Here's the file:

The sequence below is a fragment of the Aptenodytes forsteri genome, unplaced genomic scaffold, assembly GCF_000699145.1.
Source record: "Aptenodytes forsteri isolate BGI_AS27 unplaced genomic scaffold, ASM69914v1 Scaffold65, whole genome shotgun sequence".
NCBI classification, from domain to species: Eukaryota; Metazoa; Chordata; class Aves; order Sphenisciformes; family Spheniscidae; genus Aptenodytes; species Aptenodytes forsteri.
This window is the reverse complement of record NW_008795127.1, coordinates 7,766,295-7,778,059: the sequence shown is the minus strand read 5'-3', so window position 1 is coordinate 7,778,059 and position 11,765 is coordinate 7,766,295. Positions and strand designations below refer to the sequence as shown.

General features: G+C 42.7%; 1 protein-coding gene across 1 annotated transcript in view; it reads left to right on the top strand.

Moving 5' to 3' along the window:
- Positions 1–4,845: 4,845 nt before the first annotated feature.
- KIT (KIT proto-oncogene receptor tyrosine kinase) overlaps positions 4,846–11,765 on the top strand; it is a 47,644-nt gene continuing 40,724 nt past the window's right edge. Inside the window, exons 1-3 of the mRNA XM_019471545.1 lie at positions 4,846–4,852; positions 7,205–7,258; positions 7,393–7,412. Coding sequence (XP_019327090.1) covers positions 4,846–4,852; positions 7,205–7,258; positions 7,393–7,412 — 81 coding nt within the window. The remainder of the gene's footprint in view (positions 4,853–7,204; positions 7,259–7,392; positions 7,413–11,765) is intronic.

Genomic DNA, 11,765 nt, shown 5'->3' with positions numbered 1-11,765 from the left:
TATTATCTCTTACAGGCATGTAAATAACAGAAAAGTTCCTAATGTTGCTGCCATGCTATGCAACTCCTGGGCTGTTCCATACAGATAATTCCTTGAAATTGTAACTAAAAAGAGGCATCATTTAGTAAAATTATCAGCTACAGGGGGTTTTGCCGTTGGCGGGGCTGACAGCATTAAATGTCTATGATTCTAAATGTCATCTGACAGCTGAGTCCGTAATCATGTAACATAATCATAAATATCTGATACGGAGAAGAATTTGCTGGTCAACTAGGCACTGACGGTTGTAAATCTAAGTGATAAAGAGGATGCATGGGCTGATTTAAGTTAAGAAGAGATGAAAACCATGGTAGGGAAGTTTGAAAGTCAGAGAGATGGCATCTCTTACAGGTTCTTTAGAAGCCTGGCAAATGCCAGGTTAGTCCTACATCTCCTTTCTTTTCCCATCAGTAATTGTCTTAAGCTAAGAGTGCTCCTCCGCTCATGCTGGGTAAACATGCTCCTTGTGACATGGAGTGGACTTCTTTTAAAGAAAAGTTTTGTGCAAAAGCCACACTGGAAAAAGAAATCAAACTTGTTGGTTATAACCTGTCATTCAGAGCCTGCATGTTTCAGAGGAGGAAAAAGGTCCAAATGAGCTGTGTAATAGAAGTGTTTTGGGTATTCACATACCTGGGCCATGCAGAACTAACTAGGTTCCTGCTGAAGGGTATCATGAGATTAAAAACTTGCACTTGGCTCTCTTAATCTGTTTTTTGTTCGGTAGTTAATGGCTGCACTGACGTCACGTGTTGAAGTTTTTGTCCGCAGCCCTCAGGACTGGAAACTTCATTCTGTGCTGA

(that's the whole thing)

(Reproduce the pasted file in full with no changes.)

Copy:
The sequence below is a fragment of the Aptenodytes forsteri genome, unplaced genomic scaffold, assembly GCF_000699145.1.
Source record: "Aptenodytes forsteri isolate BGI_AS27 unplaced genomic scaffold, ASM69914v1 Scaffold65, whole genome shotgun sequence".
NCBI classification, from domain to species: Eukaryota; Metazoa; Chordata; class Aves; order Sphenisciformes; family Spheniscidae; genus Aptenodytes; species Aptenodytes forsteri.
This window is the reverse complement of record NW_008795127.1, coordinates 7,766,295-7,778,059: the sequence shown is the minus strand read 5'-3', so window position 1 is coordinate 7,778,059 and position 11,765 is coordinate 7,766,295. Positions and strand designations below refer to the sequence as shown.

General features: G+C 42.7%; 1 protein-coding gene across 1 annotated transcript in view; it reads left to right on the top strand.

Moving 5' to 3' along the window:
- Positions 1–4,845: 4,845 nt before the first annotated feature.
- KIT (KIT proto-oncogene receptor tyrosine kinase) overlaps positions 4,846–11,765 on the top strand; it is a 47,644-nt gene continuing 40,724 nt past the window's right edge. Inside the window, exons 1-3 of the mRNA XM_019471545.1 lie at positions 4,846–4,852; positions 7,205–7,258; positions 7,393–7,412. Coding sequence (XP_019327090.1) covers positions 4,846–4,852; positions 7,205–7,258; positions 7,393–7,412 — 81 coding nt within the window. The remainder of the gene's footprint in view (positions 4,853–7,204; positions 7,259–7,392; positions 7,413–11,765) is intronic.

Genomic DNA, 11,765 nt, shown 5'->3' with positions numbered 1-11,765 from the left:
TATTATCTCTTACAGGCATGTAAATAACAGAAAAGTTCCTAATGTTGCTGCCATGCTATGCAACTCCTGGGCTGTTCCATACAGATAATTCCTTGAAATTGTAACTAAAAAGAGGCATCATTTAGTAAAATTATCAGCTACAGGGGGTTTTGCCGTTGGCGGGGCTGACAGCATTAAATGTCTATGATTCTAAATGTCATCTGACAGCTGAGTCCGTAATCATGTAACATAATCATAAATATCTGATACGGAGAAGAATTTGCTGGTCAACTAGGCACTGACGGTTGTAAATCTAAGTGATAAAGAGGATGCATGGGCTGATTTAAGTTAAGAAGAGATGAAAACCATGGTAGGGAAGTTTGAAAGTCAGAGAGATGGCATCTCTTACAGGTTCTTTAGAAGCCTGGCAAATGCCAGGTTAGTCCTACATCTCCTTTCTTTTCCCATCAGTAATTGTCTTAAGCTAAGAGTGCTCCTCCGCTCATGCTGGGTAAACATGCTCCTTGTGACATGGAGTGGACTTCTTTTAAAGAAAAGTTTTGTGCAAAAGCCACACTGGAAAAAGAAATCAAACTTGTTGGTTATAACCTGTCATTCAGAGCCTGCATGTTTCAGAGGAGGAAAAAGGTCCAAATGAGCTGTGTAATAGAAGTGTTTTGGGTATTCACATACCTGGGCCATGCAGAACTAACTAGGTTCCTGCTGAAGGGTATCATGAGATTAAAAACTTGCACTTGGCTCTCTTAATCTGTTTTTTGTTCGGTAGTTAATGGCTGCACTGACGTCACGTGTTGAAGTTTTTGTCCGCAGCCCTCAGGACTGGAAACTTCATTCTGTGCTGA